COMMITTEE: Criminal Justice

    TIME & DATE: 1:30 PM, Thursday, October 11, 2007 see updated info here

    PLACE: E1.016 (Hearing Room)

    CHAIR: Senator John Whitmire

    This of course all comes in the fall-out of the scandal and ultimate closure of GEO's Coke County Juvenile Justice Center, where youth were found living in filth, and a string of ongoing problems at private prisons in Texas.

    Texas Prison Bid'ness will be there covering the story (and possibly testifying). Expect to see private prison lobbyists in full force as well, as GEO has already dispatched them to the capitol to spin Coke County as an injustice against the company. We hope to see some of y'all there as well.

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    GEO Group Stock Slides on Texas Inquiries; CCA and Cornell Continue to Grow

    The GEO Group's stock continued to slide on Friday on concerns that the scandal and ultimate withdrawal of juvenile detainees from the company's Coke County detention center in Bronte, Texas might endanger to other contracts the company has in Texas. According to the Associated Press:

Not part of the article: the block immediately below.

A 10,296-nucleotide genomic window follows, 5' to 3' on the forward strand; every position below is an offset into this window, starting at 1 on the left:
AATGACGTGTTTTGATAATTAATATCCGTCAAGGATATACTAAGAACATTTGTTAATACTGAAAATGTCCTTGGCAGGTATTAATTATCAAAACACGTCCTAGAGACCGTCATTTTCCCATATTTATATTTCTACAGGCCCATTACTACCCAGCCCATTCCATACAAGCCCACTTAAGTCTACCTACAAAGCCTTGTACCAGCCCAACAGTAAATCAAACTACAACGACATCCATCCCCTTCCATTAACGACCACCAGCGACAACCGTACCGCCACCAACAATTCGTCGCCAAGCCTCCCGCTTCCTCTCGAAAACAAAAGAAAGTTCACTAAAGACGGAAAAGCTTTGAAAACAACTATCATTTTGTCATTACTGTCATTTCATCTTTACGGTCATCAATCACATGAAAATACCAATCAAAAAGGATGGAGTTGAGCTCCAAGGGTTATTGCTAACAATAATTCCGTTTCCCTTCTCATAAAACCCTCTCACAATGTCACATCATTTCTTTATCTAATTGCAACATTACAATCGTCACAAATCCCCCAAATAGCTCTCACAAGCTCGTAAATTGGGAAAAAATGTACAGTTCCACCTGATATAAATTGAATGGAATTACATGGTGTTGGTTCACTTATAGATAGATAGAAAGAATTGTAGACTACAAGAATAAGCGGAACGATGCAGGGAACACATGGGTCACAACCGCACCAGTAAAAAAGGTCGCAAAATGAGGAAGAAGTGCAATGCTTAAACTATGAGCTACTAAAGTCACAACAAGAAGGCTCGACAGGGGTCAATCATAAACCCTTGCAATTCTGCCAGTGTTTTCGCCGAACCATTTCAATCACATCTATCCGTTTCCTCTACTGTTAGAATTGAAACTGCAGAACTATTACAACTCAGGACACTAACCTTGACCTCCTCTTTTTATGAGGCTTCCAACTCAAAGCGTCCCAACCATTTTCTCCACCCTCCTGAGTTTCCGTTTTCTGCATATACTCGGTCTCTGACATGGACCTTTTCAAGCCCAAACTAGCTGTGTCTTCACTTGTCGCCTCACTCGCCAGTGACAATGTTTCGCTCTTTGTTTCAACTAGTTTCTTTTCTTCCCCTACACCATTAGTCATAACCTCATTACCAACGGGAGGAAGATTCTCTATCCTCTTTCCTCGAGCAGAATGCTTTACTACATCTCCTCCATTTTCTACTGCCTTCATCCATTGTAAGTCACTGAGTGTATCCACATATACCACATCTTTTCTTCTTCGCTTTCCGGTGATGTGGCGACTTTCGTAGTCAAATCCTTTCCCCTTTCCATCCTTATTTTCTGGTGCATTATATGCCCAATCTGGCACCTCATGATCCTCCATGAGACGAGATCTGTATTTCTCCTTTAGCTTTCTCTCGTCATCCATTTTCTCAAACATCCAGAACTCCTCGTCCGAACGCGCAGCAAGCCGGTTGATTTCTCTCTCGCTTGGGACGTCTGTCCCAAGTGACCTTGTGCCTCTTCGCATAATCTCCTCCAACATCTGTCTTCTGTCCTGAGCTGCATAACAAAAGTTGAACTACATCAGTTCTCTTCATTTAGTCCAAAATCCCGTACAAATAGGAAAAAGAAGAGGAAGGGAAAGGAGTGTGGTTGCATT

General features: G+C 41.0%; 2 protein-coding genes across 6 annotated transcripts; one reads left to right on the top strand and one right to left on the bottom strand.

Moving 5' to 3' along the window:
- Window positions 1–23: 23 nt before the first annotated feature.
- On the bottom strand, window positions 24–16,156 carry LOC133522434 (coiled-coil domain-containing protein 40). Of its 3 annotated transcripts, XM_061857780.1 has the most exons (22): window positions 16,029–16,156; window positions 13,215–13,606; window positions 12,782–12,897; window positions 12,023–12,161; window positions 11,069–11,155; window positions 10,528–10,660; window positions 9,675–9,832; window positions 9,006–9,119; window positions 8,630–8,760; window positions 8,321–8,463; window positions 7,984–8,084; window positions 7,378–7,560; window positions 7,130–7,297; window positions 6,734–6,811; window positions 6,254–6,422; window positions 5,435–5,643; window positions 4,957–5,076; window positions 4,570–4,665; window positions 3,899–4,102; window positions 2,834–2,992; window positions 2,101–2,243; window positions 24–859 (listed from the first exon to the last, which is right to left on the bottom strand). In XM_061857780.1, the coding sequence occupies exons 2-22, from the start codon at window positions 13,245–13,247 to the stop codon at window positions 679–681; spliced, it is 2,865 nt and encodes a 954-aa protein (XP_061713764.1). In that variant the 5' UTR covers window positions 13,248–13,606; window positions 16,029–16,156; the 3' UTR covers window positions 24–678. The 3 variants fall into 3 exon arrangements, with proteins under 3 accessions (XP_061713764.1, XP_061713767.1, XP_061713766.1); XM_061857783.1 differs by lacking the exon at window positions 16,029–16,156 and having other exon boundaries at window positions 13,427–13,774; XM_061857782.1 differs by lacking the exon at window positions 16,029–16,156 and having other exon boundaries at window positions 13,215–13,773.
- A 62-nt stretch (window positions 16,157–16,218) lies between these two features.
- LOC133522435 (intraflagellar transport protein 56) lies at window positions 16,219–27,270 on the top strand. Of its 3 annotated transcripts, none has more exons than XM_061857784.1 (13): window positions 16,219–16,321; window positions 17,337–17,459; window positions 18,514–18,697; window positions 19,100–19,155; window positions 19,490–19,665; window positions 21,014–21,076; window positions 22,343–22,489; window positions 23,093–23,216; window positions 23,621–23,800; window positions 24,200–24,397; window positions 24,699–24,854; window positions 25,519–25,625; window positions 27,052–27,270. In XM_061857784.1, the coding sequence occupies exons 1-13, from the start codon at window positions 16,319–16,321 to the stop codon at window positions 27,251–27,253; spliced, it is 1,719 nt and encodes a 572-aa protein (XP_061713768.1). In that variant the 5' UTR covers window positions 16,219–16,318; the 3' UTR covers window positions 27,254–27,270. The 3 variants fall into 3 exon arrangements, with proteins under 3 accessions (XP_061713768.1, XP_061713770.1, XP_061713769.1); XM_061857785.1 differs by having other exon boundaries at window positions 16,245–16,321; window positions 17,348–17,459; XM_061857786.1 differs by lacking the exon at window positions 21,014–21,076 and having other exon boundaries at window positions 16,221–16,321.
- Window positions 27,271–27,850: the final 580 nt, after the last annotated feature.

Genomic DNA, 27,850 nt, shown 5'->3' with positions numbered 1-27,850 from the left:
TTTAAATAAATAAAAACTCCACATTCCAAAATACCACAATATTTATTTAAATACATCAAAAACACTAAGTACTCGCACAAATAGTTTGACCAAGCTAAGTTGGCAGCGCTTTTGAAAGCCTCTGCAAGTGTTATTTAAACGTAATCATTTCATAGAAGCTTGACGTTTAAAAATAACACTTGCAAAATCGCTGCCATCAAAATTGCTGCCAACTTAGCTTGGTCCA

Shares of Geo Group Inc. dropped Friday on concerns that it may lose more contracts in Texas, while shares of other private prison operators rose.

    The Texas Youth Commission canceled a contract with Geo Group Tuesday, following an audit that said conditions at the Coke County Juvenile Justice Center were unsafe and unsanitary. The center was the largest private juvenile prison in Texas, and brought Geo Group about $2 million in revenue per quarter.

    On Friday, AvondalePartners analyst Kevin Campbell said Texas state legislators are considering a review of Geo's other contracts in the state.

    The stock dropped $2.08, or 7 percent, to $27.76.

    It's better news for CCA which has seen their stock prices grow in recent days, despite Williamson County possibly terminating the contract to operate the notorious T. Don Hutto detention center in Taylor this coming week. Again from the AP:

    Corrections Corp. of America said it increased a contract with the state of California, and will provide housing for up to 7,772 inmates. It previously agreed to house 5,670 inmates. Shares rose $1.54, or 6.1 percent, to $26.85.

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    Whitmire Orders Investigation of GEO lock-ups; GEO Sends in Lobbyists

    We’ve been posting about GEO’s ongoing Texas troubles for months, and those troubles finally seem to have caught up with the company in the wake of the removal of juveniles detained at Coke County Juvenile Justice Center, a facility contracted by the Texas Youth Commission.